The Weight of Warning: A Reminder of Consequences

In the beginning of this week’s Torah reading, God instructs Moshe (Moses) to warn Aaron and his sons to refrain from entering the place which was the center of holiness, in their place of sacrifice service. The Torah prefaces this by saying that God spoke to Moshe after the death of Aaron’s two sons, who died as a result of performing service in front of God improperly. Rashi quotes from our Sages the reason for this introduction. In order to add weight to the severity of the warning, God was warning them to be careful, in order that they shouldn’t suffer a consequence of death, as those who did previously for failing to exercise proper precaution during their service.

Humanity’s Vulnerability: Even the Greatest Can Fall

Rabbi Leib Chasman (Ohr Yahel) finds this to be a bit strange. Moshe was talking to Aaron and his sons, whose spiritual status and fear of Heaven were of the highest standards. They were well aware themselves of the consequences, as they experienced firsthand, the tragedy of the death of Aaron’s two sons. It would seem out of character to have to warn these most noble people to be careful, in such a threatening way. Why would it be necessary to express this commandment in such a manner by warning them that they shouldn’t die as the other ones did? Rabbi Leib Chasman offers a striking answer. No matter how great a person is, and what lofty levels of spirituality a person reaches, he cannot escape the human, earthly side to him. A person has a Yetzer Hara (Evil Inclination) which is always prepared to pull him down. No matter how high of a spiritual level a person is on, he is always susceptible to falling from these levels, and to act inappropriately. In order for a person to keep himself in check, he must have the outside motivation of the awareness of consequences for his actions. As great as a person may be, it is never superfluous to have the threat of consequences spelled out to encourage a person to act as he should.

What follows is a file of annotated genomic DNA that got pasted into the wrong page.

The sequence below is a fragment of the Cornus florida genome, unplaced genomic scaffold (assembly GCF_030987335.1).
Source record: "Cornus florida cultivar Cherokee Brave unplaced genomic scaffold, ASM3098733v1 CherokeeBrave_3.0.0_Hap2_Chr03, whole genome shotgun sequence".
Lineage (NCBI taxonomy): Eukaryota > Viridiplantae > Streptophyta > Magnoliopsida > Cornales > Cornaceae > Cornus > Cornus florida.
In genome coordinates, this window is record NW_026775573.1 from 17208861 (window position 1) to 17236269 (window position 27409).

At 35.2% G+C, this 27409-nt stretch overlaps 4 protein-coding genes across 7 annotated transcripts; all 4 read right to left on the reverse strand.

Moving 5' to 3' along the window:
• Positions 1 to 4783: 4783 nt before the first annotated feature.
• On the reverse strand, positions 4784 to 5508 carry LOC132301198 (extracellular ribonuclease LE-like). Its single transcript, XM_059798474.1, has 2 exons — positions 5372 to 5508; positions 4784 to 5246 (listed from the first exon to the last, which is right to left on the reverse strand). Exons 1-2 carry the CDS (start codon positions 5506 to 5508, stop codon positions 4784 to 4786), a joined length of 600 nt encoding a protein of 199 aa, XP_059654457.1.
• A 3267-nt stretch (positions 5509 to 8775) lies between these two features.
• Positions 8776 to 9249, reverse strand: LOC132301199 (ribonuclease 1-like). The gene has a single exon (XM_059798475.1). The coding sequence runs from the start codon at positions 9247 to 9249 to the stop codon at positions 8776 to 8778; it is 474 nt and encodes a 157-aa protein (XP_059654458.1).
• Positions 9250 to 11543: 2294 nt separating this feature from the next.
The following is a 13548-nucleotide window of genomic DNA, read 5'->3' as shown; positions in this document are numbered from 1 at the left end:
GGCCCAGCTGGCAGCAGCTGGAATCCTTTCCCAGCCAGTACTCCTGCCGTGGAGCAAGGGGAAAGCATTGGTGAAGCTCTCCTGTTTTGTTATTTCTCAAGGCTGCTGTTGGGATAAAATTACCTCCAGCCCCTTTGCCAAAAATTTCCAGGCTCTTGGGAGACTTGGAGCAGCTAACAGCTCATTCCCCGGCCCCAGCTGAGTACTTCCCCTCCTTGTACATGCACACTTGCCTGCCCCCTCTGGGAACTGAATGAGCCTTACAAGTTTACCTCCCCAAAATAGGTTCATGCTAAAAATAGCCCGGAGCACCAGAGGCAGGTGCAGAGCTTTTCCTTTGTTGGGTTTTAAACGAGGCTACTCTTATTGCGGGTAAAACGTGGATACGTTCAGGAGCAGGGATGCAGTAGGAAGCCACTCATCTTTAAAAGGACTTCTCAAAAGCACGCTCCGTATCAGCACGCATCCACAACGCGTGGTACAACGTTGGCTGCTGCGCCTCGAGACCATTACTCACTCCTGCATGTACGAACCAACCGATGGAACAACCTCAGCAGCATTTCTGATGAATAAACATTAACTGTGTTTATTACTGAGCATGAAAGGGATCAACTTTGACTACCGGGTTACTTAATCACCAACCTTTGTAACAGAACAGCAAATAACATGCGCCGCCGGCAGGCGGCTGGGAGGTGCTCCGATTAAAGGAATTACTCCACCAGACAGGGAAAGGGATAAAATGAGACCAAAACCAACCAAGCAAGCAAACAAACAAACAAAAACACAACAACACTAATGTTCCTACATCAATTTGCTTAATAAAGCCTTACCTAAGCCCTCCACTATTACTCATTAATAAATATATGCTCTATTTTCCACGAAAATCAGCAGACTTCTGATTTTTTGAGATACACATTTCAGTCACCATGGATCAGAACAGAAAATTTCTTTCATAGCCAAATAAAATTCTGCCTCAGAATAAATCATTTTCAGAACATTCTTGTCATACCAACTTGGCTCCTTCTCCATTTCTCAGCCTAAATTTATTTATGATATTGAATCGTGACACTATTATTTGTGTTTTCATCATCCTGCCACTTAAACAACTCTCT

Constant Vigilance: A Lesson in Humility

Rabbi Eliyahu Lopian was a renowned pious individual. In his senior years, he was once spotted by another elderly person, repeating a certain verse to himself. Upon further prodding, it became apparent that Rabbi Lopian was tremendously concerned that he might feel some hint of conceit, as a result of a little honor he would receive, and this was his way of fortifying his humility. The man was astonished by Rabbi Lopian’s great concern and asked, “Do elderly people like me and you, who are broken and worn out, need to fear that we will be overcome by such farfetched feelings of arrogance?” Rabbi Eliyahu Lopian replied with utmost certainty, “Is there any doubt?! The pride of an elderly individual is like a bomb, sitting quietly in a corner for a long period of time. There can be thousands of people walking by every day without it detonating. Yet, the bomb remains as deadly as ever, and can explode at any moment.”

Acknowledging Our Vulnerability

We all have areas in which we think our conduct is secure and is not at risk of being compromised. But there is really no such thing. The Mishnah says (Avot, 2:4), “Do not trust yourself until the day of your death.” A person is always walking around with a force within him, prepared to drag him to the lowest of levels. A person must always be vigilant of these potential hazards, and act with precaution. Don’t ever think that a certain inappropriate behavior is beyond you. Despite all the lofty Torah attitudes and spiritual levels one may gain in life, he must always keep himself aware of potential pitfalls, and guard himself accordingly. No one is beyond being reminded of the consequences one will suffer for acting out of line. Acknowledging the potential of evil within us, together with keeping awareness of threat of consequences for our actions, is something we can all utilize to make sure the inner force of evil within us does not surface.

By Rabbi Yitzchok Aryeh Strimber

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